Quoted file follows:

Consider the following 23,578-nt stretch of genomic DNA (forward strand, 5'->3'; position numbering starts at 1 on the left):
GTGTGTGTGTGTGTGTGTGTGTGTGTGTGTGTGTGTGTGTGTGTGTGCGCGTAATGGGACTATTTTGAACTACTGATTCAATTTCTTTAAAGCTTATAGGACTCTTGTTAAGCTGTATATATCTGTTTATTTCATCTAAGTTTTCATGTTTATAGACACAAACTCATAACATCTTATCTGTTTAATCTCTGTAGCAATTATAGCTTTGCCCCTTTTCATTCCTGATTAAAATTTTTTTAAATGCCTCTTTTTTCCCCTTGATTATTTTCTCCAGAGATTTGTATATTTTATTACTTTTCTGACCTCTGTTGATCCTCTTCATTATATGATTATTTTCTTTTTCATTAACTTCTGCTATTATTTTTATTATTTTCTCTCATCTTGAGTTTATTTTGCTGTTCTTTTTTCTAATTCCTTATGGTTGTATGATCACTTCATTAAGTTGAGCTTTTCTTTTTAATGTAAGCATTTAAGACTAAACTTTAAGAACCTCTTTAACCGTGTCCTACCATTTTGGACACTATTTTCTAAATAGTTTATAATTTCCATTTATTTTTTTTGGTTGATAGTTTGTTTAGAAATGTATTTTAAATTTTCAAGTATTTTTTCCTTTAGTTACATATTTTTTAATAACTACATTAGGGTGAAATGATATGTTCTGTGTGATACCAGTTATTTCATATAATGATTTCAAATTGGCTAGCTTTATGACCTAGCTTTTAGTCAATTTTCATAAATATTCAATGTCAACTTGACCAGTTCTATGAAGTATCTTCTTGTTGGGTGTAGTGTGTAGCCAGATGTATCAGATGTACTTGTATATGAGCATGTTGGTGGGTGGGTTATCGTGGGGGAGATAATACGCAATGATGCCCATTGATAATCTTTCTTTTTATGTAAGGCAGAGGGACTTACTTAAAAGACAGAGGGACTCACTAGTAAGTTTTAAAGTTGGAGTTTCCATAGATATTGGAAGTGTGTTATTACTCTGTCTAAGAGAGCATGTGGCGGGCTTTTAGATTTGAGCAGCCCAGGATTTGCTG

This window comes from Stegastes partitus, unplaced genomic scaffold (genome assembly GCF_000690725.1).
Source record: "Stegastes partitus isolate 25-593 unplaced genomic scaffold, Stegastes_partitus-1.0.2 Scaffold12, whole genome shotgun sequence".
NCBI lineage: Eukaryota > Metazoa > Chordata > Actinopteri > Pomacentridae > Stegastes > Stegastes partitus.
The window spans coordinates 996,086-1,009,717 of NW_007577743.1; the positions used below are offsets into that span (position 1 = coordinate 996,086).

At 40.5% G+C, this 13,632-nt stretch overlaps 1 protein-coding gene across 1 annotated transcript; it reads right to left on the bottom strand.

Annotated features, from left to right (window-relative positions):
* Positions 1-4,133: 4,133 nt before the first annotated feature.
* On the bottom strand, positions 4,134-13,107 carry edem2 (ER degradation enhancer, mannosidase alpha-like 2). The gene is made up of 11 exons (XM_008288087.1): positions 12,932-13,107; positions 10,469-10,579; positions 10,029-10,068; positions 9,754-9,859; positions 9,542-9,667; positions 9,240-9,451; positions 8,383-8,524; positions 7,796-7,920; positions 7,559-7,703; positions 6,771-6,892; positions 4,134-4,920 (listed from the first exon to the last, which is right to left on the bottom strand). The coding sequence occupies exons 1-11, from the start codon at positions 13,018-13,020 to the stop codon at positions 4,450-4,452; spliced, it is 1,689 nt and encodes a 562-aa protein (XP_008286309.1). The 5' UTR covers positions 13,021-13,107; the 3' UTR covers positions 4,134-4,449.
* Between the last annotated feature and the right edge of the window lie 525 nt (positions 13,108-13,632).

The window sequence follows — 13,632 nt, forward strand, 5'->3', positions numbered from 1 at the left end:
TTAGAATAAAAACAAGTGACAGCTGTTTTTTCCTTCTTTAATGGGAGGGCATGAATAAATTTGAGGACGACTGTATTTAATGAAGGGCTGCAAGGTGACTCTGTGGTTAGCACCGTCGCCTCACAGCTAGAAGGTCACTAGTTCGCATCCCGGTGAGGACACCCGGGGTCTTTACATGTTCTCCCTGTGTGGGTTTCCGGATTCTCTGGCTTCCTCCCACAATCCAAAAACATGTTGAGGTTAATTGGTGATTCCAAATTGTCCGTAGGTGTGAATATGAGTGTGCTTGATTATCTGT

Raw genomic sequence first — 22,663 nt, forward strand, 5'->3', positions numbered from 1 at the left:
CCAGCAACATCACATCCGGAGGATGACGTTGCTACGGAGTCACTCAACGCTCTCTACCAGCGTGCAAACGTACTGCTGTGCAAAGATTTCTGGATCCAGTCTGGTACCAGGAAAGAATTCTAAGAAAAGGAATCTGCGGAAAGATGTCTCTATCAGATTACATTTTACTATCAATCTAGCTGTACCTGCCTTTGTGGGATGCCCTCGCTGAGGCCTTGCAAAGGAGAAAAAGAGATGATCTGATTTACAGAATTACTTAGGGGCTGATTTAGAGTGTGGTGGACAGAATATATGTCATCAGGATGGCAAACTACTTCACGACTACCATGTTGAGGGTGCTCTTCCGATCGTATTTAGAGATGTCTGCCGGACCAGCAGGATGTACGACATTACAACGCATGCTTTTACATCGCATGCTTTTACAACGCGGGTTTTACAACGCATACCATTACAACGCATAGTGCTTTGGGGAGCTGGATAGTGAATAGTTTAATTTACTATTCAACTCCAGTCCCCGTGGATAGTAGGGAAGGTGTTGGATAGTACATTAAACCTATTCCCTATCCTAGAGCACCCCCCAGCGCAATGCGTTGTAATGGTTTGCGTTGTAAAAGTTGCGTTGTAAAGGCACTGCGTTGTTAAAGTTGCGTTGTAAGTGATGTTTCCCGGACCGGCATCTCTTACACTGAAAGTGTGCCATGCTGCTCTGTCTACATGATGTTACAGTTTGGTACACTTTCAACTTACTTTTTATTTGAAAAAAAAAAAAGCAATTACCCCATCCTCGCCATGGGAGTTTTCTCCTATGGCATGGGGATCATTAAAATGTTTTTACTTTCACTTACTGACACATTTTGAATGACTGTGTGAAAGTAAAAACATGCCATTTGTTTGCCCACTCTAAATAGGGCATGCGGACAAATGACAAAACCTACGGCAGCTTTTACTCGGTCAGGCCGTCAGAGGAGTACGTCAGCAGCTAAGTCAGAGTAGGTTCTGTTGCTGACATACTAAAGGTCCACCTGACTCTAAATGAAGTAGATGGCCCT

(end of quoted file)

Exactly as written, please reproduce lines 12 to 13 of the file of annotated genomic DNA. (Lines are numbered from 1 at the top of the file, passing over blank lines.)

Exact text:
The window sequence follows — 13,632 nt, forward strand, 5'->3', positions numbered from 1 at the left end:
TTAGAATAAAAACAAGTGACAGCTGTTTTTTCCTTCTTTAATGGGAGGGCATGAATAAATTTGAGGACGACTGTATTTAATGAAGGGCTGCAAGGTGACTCTGTGGTTAGCACCGTCGCCTCACAGCTAGAAGGTCACTAGTTCGCATCCCGGTGAGGACACCCGGGGTCTTTACATGTTCTCCCTGTGTGGGTTTCCGGATTCTCTGGCTTCCTCCCACAATCCAAAAACATGTTGAGGTTAATTGGTGATTCCAAATTGTCCGTAGGTGTGAATATGAGTGTGCTTGATTATCTGT